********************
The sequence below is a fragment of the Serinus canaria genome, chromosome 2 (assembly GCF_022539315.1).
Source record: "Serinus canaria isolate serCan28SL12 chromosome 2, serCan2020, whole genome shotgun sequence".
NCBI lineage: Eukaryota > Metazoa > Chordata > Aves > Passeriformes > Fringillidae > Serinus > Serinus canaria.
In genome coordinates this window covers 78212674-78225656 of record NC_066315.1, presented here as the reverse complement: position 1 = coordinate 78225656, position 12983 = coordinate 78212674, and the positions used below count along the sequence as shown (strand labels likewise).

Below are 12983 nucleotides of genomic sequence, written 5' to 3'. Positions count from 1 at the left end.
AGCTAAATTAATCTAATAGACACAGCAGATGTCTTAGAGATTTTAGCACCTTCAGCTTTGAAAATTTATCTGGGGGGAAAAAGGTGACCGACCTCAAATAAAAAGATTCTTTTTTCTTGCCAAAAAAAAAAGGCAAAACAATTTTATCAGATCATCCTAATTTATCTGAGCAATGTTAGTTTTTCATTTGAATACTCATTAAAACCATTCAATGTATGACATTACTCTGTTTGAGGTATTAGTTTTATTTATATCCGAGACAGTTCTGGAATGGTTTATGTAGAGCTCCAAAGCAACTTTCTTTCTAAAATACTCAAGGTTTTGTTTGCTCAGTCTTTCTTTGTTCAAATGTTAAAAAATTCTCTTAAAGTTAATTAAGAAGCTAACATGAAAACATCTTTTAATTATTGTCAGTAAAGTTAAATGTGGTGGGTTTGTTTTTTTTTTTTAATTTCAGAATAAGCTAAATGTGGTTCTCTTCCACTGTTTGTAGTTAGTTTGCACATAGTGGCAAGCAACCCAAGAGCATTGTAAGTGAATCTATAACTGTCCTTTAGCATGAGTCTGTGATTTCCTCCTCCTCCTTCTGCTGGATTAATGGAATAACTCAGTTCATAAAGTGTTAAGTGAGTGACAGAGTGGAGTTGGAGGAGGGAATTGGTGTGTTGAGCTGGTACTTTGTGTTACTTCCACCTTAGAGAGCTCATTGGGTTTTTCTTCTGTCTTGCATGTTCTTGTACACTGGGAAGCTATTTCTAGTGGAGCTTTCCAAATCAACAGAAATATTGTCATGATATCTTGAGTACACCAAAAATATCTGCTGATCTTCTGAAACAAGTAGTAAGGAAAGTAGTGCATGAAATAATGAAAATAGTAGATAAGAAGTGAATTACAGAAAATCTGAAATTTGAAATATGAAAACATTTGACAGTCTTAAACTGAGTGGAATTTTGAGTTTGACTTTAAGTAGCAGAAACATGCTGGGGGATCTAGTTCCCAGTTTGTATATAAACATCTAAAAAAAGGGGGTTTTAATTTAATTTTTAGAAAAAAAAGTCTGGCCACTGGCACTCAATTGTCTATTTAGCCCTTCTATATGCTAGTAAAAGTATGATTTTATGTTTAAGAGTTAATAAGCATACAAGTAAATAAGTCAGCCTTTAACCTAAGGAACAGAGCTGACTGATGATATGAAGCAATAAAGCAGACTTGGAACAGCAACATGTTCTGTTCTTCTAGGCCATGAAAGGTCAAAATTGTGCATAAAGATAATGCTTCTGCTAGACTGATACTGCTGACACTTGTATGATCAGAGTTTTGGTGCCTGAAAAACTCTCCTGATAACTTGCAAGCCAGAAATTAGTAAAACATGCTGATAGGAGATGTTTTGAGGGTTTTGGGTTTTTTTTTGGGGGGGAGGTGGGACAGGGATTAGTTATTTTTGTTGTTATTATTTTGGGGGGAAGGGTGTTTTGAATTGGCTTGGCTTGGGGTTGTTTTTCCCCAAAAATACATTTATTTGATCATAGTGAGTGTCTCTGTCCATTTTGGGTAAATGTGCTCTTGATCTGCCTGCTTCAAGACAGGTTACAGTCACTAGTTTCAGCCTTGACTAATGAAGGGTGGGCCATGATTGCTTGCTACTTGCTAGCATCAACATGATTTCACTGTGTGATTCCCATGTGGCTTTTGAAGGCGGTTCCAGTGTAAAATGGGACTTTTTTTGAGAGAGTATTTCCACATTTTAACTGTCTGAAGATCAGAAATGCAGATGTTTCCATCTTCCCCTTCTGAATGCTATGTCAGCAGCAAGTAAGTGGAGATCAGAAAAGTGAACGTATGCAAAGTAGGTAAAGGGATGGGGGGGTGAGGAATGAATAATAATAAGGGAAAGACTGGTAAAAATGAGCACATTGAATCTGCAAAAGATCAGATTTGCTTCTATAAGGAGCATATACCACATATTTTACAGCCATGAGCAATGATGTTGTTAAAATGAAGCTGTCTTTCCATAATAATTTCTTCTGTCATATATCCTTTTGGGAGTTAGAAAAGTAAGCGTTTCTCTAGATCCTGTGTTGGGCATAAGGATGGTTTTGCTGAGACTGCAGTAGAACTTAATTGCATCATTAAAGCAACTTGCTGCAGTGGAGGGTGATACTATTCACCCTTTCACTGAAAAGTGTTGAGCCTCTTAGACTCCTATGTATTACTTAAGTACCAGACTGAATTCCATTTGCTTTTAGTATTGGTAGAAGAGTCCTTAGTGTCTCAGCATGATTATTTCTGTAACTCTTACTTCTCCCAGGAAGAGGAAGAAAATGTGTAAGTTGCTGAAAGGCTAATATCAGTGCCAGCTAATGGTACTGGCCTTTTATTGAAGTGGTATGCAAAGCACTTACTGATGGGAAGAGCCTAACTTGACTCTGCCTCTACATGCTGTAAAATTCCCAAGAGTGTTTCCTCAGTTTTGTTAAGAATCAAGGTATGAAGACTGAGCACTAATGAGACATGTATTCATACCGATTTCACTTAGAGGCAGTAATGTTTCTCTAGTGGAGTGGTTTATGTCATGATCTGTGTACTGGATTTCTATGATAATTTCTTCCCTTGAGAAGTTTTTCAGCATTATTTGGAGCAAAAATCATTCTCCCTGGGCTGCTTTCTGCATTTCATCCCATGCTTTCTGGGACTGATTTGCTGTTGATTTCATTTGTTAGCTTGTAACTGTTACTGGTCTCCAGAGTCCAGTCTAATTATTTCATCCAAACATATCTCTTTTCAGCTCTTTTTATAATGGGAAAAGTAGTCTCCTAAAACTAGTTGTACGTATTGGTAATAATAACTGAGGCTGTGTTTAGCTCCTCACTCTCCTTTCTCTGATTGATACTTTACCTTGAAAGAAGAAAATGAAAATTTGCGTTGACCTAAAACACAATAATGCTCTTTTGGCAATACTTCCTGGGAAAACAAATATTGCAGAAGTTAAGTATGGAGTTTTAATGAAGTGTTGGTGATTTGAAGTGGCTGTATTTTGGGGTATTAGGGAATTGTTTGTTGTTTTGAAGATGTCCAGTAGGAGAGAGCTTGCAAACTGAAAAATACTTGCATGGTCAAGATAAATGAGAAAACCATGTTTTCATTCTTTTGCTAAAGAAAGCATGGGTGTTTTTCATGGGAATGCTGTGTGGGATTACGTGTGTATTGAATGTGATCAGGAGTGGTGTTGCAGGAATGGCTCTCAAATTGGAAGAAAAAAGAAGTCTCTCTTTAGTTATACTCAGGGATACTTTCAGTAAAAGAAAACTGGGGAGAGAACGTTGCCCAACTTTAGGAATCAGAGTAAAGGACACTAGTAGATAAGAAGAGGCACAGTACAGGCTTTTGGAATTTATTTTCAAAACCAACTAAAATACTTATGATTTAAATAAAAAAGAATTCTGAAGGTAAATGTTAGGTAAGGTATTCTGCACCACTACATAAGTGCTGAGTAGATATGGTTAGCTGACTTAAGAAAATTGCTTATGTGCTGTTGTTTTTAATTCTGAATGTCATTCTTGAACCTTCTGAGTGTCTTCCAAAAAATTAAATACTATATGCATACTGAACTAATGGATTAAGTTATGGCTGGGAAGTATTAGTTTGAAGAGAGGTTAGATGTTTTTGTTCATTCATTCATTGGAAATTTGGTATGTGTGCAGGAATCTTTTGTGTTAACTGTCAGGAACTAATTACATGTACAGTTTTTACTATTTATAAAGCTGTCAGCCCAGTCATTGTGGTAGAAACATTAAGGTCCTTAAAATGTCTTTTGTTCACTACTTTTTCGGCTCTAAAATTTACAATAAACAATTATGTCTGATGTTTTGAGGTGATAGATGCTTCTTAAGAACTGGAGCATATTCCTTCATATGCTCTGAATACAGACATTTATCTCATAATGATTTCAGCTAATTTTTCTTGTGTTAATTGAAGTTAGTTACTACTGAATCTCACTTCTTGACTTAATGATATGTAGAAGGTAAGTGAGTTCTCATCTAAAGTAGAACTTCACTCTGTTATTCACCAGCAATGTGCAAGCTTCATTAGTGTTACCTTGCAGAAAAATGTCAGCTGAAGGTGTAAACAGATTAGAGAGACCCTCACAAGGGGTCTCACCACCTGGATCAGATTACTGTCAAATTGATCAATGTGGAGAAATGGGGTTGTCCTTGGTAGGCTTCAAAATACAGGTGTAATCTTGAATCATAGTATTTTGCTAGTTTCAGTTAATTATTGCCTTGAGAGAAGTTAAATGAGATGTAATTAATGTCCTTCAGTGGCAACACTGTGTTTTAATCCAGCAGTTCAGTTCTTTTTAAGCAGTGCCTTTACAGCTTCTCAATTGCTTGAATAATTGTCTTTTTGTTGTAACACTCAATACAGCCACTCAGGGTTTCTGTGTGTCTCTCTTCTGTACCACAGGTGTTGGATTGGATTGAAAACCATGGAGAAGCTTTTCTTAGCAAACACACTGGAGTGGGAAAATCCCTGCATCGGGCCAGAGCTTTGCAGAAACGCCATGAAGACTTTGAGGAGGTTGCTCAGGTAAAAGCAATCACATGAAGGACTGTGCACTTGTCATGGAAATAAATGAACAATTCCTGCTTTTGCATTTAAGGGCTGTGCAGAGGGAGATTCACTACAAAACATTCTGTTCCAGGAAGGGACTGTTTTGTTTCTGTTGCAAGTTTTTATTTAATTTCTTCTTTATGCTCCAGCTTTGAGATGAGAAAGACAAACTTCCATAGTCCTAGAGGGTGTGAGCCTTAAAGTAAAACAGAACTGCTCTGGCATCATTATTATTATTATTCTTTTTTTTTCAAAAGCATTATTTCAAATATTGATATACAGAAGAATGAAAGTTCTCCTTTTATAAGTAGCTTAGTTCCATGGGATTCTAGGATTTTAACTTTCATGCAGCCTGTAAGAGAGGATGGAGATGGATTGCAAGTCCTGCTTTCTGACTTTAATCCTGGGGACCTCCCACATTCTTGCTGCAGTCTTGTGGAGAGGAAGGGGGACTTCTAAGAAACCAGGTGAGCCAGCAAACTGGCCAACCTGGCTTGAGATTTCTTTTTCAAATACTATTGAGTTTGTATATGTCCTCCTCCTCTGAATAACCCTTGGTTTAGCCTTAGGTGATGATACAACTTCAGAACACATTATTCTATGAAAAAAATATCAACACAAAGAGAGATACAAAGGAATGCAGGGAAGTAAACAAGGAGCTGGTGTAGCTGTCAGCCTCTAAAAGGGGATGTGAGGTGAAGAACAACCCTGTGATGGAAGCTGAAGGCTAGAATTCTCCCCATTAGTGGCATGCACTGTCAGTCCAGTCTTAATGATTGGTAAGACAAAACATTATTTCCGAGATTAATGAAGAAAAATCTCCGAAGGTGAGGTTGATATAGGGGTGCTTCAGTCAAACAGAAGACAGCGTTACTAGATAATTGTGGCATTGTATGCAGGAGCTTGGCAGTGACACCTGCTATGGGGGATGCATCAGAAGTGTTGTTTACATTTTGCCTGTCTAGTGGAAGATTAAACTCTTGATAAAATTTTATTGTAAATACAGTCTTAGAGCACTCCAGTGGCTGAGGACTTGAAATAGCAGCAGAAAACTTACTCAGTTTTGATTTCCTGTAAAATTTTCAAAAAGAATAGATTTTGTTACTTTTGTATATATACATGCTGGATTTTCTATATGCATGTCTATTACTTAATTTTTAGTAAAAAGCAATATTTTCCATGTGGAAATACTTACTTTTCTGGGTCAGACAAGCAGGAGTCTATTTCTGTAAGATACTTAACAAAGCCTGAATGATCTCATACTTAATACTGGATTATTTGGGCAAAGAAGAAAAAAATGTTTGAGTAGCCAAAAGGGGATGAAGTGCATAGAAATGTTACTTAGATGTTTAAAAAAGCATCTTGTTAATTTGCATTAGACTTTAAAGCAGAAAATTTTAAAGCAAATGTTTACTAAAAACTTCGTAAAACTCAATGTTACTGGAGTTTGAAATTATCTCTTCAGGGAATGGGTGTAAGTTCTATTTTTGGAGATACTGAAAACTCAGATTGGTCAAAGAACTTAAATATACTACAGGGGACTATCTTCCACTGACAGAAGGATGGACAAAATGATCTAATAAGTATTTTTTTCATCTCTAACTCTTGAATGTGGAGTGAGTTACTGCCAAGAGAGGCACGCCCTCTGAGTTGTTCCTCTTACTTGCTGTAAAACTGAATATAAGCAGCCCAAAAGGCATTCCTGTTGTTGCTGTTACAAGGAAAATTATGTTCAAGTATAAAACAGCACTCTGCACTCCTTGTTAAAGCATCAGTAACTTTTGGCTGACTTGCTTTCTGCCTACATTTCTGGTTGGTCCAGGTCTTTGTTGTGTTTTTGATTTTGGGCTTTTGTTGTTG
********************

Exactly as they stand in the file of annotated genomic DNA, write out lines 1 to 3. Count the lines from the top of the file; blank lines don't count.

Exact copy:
The sequence below is a fragment of the Serinus canaria genome, chromosome 2 (assembly GCF_022539315.1).
Source record: "Serinus canaria isolate serCan28SL12 chromosome 2, serCan2020, whole genome shotgun sequence".
NCBI lineage: Eukaryota > Metazoa > Chordata > Aves > Passeriformes > Fringillidae > Serinus > Serinus canaria.